Yet during the sad and dreary days which followed Mary's receipt of those two momentous letters from Tweedside, the girl clung to the thought of Miss Kerr's mere presence in the house, and found a strange sense of security therein.  Here was another woman who had already lived through long years of lonely and strenuous struggle, who still kept her head bravely above water, whose step was still light and alert, and her voice clear and ringing, if sometimes a little sharp.  Mary knew that Miss Kerr wrote and received many letters, that, besides the shabby pupils, she had a few visitors who seemed to go away with lingering and reluctance.  Once, through an open door, she caught a glimpse of Miss Kerr's apartment, which, with its photograph frames, its heaps of books and papers, and its easel, seemed to her most richly home-like.  There must have been romance somewhere at the root of such a life, though it might now lie out of sight beneath this fruitage of "camaraderie" and honourable independence.

    Nothing else could have helped Mary as did the silent suggestions of this visible bit of one woman's existence.  Mary's soul was distracted with questions which must get answered within itself, shy with strange yearnings which it could not comprehend—torn with vague terrors which it would not acknowledge.  No self-conscious act or word of help could have approached it just then without inflicting a wound.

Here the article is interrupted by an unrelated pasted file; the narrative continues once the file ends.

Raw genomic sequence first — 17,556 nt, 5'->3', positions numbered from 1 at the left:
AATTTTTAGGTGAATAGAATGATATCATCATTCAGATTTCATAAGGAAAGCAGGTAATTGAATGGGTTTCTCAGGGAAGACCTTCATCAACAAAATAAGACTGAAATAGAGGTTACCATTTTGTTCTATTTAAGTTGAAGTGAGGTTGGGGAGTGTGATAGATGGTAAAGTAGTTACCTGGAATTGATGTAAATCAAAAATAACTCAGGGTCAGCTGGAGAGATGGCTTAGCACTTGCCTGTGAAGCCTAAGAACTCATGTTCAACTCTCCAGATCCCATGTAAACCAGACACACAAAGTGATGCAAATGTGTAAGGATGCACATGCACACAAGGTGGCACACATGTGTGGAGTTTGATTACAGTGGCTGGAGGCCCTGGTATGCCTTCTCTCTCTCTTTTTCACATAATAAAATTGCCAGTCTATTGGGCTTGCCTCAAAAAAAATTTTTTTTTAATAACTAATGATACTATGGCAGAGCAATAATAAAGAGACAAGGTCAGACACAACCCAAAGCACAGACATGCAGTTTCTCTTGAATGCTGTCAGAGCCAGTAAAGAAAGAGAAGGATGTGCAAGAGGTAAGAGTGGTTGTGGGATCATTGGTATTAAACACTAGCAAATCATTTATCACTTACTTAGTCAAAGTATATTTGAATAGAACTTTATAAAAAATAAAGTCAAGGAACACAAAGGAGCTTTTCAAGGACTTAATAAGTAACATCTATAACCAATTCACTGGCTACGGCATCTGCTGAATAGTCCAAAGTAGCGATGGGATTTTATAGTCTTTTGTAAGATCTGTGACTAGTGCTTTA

God knows these sensitive souls and preserves them by shutting them up for awhile in impenetrable reserves where only He can reach them, feeding them with food convenient for them, though to other eyes it may seem scant and hard and bitter.

    Clementina Kerr would have been astonished to think that such a life as hers could give encouragement and strength to any human soul.  We fail to realise that it is always what we are, rather than what we have or enjoy, which is subtly significant to our fellows.  Also, that the blessings we have may be very real and true blessings, even though our own soul is conscious of growing pains which shoot beyond their limits.  And Clementina, Kerr would have been the first to acknowledge the high value and great joy (in every case but her own) of a life of honourable independence, with power to render counsel and help to others.